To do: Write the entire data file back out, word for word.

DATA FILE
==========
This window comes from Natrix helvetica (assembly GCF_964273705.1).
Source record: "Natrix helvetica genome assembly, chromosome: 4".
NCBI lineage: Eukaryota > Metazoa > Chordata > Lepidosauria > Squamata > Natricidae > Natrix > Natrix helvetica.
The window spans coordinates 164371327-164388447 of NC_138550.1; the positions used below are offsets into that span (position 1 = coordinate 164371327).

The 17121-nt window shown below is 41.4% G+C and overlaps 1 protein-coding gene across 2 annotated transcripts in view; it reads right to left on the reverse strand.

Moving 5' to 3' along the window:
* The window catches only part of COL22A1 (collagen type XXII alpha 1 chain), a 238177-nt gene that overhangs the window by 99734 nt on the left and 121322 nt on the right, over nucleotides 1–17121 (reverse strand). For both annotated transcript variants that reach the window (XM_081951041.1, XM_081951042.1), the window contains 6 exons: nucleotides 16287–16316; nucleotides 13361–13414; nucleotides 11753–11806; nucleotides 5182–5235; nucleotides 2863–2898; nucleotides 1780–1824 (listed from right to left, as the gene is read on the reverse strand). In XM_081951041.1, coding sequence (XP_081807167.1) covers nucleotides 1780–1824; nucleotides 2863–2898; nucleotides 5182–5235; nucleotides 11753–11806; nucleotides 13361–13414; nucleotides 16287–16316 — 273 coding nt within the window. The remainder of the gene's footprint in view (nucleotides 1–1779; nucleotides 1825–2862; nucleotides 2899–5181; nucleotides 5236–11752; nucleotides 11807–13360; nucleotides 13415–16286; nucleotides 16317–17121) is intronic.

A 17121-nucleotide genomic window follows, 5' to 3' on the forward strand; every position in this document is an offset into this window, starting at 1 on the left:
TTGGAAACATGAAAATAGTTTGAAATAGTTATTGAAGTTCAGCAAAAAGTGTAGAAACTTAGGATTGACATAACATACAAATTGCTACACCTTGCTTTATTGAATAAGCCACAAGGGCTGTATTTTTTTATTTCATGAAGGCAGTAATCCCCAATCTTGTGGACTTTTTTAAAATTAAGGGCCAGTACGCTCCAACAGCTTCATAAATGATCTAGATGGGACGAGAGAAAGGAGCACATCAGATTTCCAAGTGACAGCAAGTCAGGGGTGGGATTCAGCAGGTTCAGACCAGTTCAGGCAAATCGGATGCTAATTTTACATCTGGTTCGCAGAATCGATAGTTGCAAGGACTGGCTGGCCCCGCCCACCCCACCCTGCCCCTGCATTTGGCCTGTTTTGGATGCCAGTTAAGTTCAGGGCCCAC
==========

This window comes from Natrix helvetica (assembly GCF_964273705.1).
Source record: "Natrix helvetica genome assembly, chromosome: 4".
NCBI lineage: Eukaryota > Metazoa > Chordata > Lepidosauria > Squamata > Natricidae > Natrix > Natrix helvetica.
The window spans coordinates 164371327-164388447 of NC_138550.1; the positions used below are offsets into that span (position 1 = coordinate 164371327).

The 17121-nt window shown below is 41.4% G+C and overlaps 1 protein-coding gene across 2 annotated transcripts in view; it reads right to left on the reverse strand.

Moving 5' to 3' along the window:
* The window catches only part of COL22A1 (collagen type XXII alpha 1 chain), a 238177-nt gene that overhangs the window by 99734 nt on the left and 121322 nt on the right, over nucleotides 1–17121 (reverse strand). For both annotated transcript variants that reach the window (XM_081951041.1, XM_081951042.1), the window contains 6 exons: nucleotides 16287–16316; nucleotides 13361–13414; nucleotides 11753–11806; nucleotides 5182–5235; nucleotides 2863–2898; nucleotides 1780–1824 (listed from right to left, as the gene is read on the reverse strand). In XM_081951041.1, coding sequence (XP_081807167.1) covers nucleotides 1780–1824; nucleotides 2863–2898; nucleotides 5182–5235; nucleotides 11753–11806; nucleotides 13361–13414; nucleotides 16287–16316 — 273 coding nt within the window. The remainder of the gene's footprint in view (nucleotides 1–1779; nucleotides 1825–2862; nucleotides 2899–5181; nucleotides 5236–11752; nucleotides 11807–13360; nucleotides 13415–16286; nucleotides 16317–17121) is intronic.

A 17121-nucleotide genomic window follows, 5' to 3' on the forward strand; every position in this document is an offset into this window, starting at 1 on the left:
TTGGAAACATGAAAATAGTTTGAAATAGTTATTGAAGTTCAGCAAAAAGTGTAGAAACTTAGGATTGACATAACATACAAATTGCTACACCTTGCTTTATTGAATAAGCCACAAGGGCTGTATTTTTTTATTTCATGAAGGCAGTAATCCCCAATCTTGTGGACTTTTTTAAAATTAAGGGCCAGTACGCTCCAACAGCTTCATAAATGATCTAGATGGGACGAGAGAAAGGAGCACATCAGATTTCCAAGTGACAGCAAGTCAGGGGTGGGATTCAGCAGGTTCAGACCAGTTCAGGCAAATCGGATGCTAATTTTACATCTGGTTCGCAGAATCGATAGTTGCAAGGACTGGCTGGCCCCGCCCACCCCACCCTGCCCCTGCATTTGGCCTGTTTTGGATGCCAGTTAAGTTCAGGGCCCAC